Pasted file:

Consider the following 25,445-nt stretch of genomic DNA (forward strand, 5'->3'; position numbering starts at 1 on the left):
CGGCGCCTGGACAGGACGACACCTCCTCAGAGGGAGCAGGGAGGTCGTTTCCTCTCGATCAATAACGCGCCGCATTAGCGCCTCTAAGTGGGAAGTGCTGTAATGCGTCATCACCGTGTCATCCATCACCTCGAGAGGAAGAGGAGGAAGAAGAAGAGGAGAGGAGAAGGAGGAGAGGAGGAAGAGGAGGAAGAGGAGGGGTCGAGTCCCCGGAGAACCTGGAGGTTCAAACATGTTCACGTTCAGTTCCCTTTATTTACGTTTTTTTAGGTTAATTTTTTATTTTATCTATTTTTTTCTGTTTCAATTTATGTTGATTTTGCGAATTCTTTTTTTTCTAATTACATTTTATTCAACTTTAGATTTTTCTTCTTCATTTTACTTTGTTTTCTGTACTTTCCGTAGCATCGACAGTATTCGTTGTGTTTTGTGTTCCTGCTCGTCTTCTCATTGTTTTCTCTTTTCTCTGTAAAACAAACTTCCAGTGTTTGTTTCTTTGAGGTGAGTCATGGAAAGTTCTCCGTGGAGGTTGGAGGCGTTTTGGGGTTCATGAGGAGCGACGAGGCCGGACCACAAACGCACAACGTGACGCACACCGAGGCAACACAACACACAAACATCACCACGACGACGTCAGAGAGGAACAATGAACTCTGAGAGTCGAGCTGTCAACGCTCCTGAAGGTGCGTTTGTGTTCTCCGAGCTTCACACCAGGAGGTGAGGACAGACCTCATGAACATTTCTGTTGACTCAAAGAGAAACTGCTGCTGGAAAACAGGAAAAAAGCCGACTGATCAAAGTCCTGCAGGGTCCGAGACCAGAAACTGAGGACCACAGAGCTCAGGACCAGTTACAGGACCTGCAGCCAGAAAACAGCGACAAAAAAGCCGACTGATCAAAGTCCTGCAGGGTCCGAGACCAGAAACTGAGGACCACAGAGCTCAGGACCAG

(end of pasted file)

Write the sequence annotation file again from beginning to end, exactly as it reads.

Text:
Consider the following 25,445-nt stretch of genomic DNA (forward strand, 5'->3'; position numbering starts at 1 on the left):
CGGCGCCTGGACAGGACGACACCTCCTCAGAGGGAGCAGGGAGGTCGTTTCCTCTCGATCAATAACGCGCCGCATTAGCGCCTCTAAGTGGGAAGTGCTGTAATGCGTCATCACCGTGTCATCCATCACCTCGAGAGGAAGAGGAGGAAGAAGAAGAGGAGAGGAGAAGGAGGAGAGGAGGAAGAGGAGGAAGAGGAGGGGTCGAGTCCCCGGAGAACCTGGAGGTTCAAACATGTTCACGTTCAGTTCCCTTTATTTACGTTTTTTTAGGTTAATTTTTTATTTTATCTATTTTTTTCTGTTTCAATTTATGTTGATTTTGCGAATTCTTTTTTTTCTAATTACATTTTATTCAACTTTAGATTTTTCTTCTTCATTTTACTTTGTTTTCTGTACTTTCCGTAGCATCGACAGTATTCGTTGTGTTTTGTGTTCCTGCTCGTCTTCTCATTGTTTTCTCTTTTCTCTGTAAAACAAACTTCCAGTGTTTGTTTCTTTGAGGTGAGTCATGGAAAGTTCTCCGTGGAGGTTGGAGGCGTTTTGGGGTTCATGAGGAGCGACGAGGCCGGACCACAAACGCACAACGTGACGCACACCGAGGCAACACAACACACAAACATCACCACGACGACGTCAGAGAGGAACAATGAACTCTGAGAGTCGAGCTGTCAACGCTCCTGAAGGTGCGTTTGTGTTCTCCGAGCTTCACACCAGGAGGTGAGGACAGACCTCATGAACATTTCTGTTGACTCAAAGAGAAACTGCTGCTGGAAAACAGGAAAAAAGCCGACTGATCAAAGTCCTGCAGGGTCCGAGACCAGAAACTGAGGACCACAGAGCTCAGGACCAGTTACAGGACCTGCAGCCAGAAAACAGCGACAAAAAAGCCGACTGATCAAAGTCCTGCAGGGTCCGAGACCAGAAACTGAGGACCACAGAGCTCAGGACCAG